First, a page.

Whiteley's New York saga brought home to roost
Author: Richard Brewster | Posted: 18th July, 2014
Menzies latest auction of Australian and international fine art and sculpture is not for the faint hearted – with many of the major offerings carrying six-figure estimates.
The sale, from 6.30pm Thursday July 24 at 1 Darling Street South Yarra, contains 150 lots (some with estimates as low as $2000 to cater for first time buyers) – but it is the larger works that are attracting most of the collector interest.
Leading the charge is Brett Whiteley’s Gauguin (also known as Portrait of Paul Gauguin on the Eve of his Attempted Suicide, Tahiti 1968), a large and uniquely shaped work acquired the following year from the artist and until recently hung in the Chelsea Hotel in New York.
Situated in Soho and well known for decades as a haven for artists, actors, musicians, authors and playwrights, the hotel changed hands earlier this year and the new owners are keen to refurbish the building and turn it into a more genteel establishment.
Whiteley’s painting was apparently hanging behind the reception desk but was sold by Sotheby’s New York in its Contemporary Art Day Auction on May 15. While Menzies staff will not admit that its executive chairman Rod Menzies was the successful bidder, they are keen to let everyone know that the work has never before been seen in Australia.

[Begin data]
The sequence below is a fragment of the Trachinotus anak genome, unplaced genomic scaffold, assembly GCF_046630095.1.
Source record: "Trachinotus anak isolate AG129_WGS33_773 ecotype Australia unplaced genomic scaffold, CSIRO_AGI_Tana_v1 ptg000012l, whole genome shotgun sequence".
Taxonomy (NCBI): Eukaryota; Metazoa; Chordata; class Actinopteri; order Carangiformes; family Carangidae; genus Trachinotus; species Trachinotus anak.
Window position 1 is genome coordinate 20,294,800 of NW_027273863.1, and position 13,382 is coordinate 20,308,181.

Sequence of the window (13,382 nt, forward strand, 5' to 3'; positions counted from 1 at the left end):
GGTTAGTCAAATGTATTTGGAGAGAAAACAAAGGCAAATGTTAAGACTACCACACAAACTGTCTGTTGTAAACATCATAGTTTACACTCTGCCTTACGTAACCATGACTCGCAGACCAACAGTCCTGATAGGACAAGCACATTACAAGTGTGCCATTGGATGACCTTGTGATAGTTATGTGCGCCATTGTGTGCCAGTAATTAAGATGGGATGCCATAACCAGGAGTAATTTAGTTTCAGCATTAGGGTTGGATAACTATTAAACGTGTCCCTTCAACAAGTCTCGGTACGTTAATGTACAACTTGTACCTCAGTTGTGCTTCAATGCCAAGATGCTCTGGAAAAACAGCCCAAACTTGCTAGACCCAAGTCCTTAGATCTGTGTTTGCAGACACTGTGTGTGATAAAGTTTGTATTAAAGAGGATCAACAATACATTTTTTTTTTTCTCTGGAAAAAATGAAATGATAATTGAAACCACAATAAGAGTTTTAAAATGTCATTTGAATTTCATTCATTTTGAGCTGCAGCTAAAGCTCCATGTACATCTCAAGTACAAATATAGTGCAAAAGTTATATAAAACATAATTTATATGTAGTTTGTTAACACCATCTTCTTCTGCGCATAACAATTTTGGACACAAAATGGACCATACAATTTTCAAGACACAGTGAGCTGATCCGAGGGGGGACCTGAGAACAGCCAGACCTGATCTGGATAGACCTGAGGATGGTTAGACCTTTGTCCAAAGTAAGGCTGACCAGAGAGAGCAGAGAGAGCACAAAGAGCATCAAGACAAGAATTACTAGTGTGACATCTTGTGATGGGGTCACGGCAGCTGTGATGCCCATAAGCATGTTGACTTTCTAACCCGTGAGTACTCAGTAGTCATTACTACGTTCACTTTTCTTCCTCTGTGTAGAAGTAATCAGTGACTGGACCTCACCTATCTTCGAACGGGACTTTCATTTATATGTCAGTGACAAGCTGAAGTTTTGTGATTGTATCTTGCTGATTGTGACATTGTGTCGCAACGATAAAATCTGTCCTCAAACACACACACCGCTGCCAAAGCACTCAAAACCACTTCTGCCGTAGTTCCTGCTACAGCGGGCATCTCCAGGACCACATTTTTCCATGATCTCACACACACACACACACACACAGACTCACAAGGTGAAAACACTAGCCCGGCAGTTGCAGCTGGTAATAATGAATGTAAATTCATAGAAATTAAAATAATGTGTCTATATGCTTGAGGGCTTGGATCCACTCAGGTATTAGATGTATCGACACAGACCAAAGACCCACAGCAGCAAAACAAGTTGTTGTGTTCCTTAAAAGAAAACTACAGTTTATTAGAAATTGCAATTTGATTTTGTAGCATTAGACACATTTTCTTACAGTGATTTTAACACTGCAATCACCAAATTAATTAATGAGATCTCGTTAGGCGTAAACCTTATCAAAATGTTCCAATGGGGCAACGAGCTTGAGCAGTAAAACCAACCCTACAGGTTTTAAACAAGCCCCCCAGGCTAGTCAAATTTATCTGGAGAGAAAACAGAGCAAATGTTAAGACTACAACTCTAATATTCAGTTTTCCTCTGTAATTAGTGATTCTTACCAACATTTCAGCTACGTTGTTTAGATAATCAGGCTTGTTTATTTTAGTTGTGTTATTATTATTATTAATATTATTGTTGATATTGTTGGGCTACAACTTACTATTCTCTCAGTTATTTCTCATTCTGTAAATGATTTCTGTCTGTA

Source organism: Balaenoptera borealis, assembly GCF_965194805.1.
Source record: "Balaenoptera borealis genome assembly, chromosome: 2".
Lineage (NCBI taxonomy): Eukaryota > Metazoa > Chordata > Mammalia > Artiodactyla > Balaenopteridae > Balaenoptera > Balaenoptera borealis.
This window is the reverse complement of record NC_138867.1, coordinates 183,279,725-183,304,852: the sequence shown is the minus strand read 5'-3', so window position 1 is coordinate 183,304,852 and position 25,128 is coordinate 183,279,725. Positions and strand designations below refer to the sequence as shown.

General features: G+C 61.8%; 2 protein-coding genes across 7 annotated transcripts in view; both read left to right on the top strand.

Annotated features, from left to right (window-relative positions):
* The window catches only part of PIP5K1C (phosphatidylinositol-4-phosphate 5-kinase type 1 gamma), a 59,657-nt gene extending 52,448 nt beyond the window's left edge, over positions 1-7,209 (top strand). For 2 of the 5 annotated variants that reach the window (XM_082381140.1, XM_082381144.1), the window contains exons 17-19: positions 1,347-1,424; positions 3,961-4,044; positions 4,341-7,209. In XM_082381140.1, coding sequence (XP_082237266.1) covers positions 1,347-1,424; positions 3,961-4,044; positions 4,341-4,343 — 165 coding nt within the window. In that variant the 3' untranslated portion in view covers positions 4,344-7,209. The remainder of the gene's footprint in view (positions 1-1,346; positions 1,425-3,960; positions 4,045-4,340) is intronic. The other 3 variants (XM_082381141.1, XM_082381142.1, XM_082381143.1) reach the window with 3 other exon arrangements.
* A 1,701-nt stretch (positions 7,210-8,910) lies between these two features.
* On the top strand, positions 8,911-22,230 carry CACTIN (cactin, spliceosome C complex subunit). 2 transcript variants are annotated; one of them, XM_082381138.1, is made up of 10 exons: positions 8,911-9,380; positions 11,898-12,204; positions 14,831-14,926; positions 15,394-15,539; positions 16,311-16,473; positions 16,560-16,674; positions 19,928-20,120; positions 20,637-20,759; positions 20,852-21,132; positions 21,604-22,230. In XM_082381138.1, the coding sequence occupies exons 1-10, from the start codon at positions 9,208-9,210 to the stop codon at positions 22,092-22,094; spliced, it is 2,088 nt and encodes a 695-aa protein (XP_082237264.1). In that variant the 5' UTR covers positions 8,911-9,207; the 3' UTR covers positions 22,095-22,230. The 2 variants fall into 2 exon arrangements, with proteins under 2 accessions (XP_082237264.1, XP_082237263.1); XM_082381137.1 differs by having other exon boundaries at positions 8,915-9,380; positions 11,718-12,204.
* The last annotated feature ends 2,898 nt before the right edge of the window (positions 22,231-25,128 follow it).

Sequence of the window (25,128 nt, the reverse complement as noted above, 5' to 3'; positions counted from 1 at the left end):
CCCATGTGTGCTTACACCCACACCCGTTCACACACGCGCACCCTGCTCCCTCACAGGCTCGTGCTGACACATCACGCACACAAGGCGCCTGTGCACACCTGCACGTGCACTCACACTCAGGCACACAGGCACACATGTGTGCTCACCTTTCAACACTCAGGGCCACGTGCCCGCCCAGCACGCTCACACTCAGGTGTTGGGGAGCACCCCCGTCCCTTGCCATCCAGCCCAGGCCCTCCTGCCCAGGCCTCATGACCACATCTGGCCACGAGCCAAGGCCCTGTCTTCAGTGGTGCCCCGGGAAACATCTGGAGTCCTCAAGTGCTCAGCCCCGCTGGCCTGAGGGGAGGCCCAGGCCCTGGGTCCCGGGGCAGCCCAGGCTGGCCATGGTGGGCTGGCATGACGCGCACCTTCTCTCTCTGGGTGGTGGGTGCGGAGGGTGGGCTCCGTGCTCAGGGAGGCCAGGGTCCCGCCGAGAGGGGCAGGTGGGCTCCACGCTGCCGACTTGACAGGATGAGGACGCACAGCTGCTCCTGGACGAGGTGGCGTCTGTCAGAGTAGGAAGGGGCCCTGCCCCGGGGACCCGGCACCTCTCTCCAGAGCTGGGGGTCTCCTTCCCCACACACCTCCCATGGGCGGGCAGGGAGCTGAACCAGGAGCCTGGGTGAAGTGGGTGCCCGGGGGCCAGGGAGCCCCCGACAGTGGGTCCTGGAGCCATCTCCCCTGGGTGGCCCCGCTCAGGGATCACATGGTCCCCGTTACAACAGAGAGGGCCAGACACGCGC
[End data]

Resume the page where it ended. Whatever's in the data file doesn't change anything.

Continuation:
The Chelsea Hotel was a cultural magnet and attracted many of the leading artists and musicians of the 1960s – such as Bob Dylan, Leonard Cohen, Janis Joplin, Jackson Pollock, Dylan Thomas – and, of course, Whiteley.
According to art experts, Whiteley was infused with an almost messianic fervour at this time and embarked upon a small number of highly dramatic paintings, compressed within a two-year period, which represented a forceful departure from the style of his earlier London-based works.
Gauguin is one of the best of these rare and intense New York paintings and was painted after Whiteley admired his works and read about the unfortunate life of the French artist.
The Menzies auction contains some of the finest works by Australian traditional, modern and contemporary artists such as Frederick McCubbin, Tom Roberts, John Brack, Jeffrey Smart, Grace Cossington Smith, Norman Lindsay and Rick Amor.
However, there also is an unusual painting River Estuary with Farm Labourers by Russian artist Konstantin Yakovlevich Kryzhitsky (1858-1911), which the late owner purchased at the time of the 1917 Russian Revolution as she was leaving the country.
Because Kryzhitsky attracts big money in Russia, Menzies expects a lot of interest from Russian collectors keen to acquire a fresh work.
Viewing 11am-6pm Friday until Wednesday (Sunday from 1pm) Stonington Mansion, 336 Glenferrie Road, Malvern.